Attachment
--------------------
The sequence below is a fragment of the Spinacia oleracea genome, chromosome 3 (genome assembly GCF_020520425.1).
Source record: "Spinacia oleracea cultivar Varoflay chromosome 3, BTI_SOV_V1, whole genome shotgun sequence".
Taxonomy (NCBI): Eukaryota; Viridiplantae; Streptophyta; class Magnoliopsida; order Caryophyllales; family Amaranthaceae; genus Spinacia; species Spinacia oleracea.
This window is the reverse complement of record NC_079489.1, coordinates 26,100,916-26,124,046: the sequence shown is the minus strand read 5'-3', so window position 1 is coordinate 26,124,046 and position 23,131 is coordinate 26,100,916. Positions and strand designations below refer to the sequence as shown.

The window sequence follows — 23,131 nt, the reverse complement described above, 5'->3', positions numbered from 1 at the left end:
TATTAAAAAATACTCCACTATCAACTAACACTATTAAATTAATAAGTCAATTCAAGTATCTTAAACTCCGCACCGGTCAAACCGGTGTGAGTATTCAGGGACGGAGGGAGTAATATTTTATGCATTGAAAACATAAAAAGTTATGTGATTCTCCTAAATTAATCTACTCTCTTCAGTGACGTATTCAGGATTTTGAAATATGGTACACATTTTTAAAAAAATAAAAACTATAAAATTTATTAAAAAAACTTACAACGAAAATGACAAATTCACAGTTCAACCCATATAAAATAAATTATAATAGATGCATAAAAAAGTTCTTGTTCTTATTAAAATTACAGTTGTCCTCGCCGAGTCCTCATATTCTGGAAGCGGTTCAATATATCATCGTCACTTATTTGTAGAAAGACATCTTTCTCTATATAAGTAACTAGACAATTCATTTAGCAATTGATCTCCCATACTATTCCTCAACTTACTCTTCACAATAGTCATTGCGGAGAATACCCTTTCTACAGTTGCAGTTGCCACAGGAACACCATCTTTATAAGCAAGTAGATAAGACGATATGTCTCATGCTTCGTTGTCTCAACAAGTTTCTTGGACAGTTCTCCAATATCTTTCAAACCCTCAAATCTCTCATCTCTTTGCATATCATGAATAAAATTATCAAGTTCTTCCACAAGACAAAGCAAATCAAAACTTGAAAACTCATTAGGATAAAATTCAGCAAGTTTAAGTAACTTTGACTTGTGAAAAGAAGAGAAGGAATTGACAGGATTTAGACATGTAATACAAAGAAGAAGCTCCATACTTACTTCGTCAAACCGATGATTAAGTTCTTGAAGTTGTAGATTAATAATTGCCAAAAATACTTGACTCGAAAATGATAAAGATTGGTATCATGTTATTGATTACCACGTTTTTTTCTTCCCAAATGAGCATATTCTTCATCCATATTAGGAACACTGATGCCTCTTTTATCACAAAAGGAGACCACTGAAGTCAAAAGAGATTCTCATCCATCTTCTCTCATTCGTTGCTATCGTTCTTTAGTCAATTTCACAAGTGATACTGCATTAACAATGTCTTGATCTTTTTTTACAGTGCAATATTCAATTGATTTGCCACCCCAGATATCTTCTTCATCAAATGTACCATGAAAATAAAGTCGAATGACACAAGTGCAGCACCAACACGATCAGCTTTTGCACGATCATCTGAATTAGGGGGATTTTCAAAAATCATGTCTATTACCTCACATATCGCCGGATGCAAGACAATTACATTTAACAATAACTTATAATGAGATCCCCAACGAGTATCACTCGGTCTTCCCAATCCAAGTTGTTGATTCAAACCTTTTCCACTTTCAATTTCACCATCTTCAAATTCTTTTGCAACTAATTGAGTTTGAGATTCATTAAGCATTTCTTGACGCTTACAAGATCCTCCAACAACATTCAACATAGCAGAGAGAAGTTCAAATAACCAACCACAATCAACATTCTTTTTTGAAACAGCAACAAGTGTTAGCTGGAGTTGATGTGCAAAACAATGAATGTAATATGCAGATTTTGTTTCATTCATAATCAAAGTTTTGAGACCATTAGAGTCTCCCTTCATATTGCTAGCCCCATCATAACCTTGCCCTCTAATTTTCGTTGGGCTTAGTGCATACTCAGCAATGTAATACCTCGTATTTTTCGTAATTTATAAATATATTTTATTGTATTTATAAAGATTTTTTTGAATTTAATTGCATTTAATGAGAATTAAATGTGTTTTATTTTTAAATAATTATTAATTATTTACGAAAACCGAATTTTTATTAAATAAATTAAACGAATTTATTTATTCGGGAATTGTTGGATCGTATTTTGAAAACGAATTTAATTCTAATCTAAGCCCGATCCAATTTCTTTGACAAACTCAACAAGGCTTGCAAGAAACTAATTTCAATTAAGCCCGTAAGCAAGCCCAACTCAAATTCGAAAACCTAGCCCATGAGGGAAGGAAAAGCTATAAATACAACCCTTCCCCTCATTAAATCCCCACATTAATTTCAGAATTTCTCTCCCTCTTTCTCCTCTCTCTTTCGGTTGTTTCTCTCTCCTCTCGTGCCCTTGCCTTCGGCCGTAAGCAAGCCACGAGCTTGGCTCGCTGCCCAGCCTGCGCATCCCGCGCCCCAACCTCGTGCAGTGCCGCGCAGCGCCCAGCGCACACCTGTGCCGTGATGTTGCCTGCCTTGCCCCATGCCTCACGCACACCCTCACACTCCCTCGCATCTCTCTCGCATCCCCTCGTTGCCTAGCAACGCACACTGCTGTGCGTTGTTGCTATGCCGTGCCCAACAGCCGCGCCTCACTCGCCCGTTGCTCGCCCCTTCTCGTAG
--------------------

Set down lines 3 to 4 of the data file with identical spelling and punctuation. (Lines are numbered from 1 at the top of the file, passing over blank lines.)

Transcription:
Taxonomy (NCBI): Eukaryota; Viridiplantae; Streptophyta; class Magnoliopsida; order Caryophyllales; family Amaranthaceae; genus Spinacia; species Spinacia oleracea.
This window is the reverse complement of record NC_079489.1, coordinates 26,100,916-26,124,046: the sequence shown is the minus strand read 5'-3', so window position 1 is coordinate 26,124,046 and position 23,131 is coordinate 26,100,916. Positions and strand designations below refer to the sequence as shown.